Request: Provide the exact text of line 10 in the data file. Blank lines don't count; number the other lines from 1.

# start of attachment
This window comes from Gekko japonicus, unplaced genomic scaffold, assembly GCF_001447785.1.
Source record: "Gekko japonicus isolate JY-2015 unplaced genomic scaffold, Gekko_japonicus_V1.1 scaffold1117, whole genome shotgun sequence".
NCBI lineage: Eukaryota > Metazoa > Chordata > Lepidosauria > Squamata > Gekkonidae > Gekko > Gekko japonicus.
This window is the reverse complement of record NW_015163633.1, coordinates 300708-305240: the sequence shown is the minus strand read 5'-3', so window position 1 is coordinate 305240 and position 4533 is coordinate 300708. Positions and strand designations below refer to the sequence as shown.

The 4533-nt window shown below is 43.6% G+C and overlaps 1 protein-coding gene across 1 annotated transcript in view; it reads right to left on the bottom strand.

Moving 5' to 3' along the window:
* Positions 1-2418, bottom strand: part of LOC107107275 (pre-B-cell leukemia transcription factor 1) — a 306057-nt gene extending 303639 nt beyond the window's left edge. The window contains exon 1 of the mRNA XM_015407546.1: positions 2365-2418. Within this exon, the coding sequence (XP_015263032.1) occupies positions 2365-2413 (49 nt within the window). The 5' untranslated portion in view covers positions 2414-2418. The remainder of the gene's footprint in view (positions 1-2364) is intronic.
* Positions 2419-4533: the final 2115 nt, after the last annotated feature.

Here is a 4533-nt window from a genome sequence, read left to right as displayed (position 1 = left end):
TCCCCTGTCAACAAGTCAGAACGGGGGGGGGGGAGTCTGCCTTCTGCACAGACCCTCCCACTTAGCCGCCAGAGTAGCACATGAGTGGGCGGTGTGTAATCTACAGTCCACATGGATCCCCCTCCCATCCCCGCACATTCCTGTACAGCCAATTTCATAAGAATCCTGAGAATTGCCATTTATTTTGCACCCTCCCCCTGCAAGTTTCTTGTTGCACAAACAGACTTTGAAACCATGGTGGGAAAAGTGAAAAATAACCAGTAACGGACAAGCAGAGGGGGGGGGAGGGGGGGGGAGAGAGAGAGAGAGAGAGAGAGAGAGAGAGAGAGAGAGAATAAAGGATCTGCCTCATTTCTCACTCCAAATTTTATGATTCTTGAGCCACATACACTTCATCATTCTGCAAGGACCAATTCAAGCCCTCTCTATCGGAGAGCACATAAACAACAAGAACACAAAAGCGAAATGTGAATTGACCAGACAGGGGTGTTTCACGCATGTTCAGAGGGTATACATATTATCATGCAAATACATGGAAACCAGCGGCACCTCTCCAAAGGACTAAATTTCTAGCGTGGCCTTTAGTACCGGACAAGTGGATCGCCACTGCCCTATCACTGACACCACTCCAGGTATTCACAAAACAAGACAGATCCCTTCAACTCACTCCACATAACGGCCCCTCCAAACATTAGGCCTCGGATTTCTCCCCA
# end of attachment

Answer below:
TCCCCTGTCAACAAGTCAGAACGGGGGGGGGGGAGTCTGCCTTCTGCACAGACCCTCCCACTTAGCCGCCAGAGTAGCACATGAGTGGGCGGTGTGTAATCTACAGTCCACATGGATCCCCCTCCCATCCCCGCACATTCCTGTACAGCCAATTTCATAAGAATCCTGAGAATTGCCATTTATTTTGCACCCTCCCCCTGCAAGTTTCTTGTTGCACAAACAGACTTTGAAACCATGGTGGGAAAAGTGAAAAATAACCAGTAACGGACAAGCAGAGGGGGGGGGAGGGGGGGGGAGAGAGAGAGAGAGAGAGAGAGAGAGAGAGAGAGAGAGAATAAAGGATCTGCCTCATTTCTCACTCCAAATTTTATGATTCTTGAGCCACATACACTTCATCATTCTGCAAGGACCAATTCAAGCCCTCTCTATCGGAGAGCACATAAACAACAAGAACACAAAAGCGAAATGTGAATTGACCAGACAGGGGTGTTTCACGCATGTTCAGAGGGTATACATATTATCATGCAAATACATGGAAACCAGCGGCACCTCTCCAAAGGACTAAATTTCTAGCGTGGCCTTTAGTACCGGACAAGTGGATCGCCACTGCCCTATCACTGACACCACTCCAGGTATTCACAAAACAAGACAGATCCCTTCAACTCACTCCACATAACGGCCCCTCCAAACATTAGGCCTCGGATTTCTCCCCA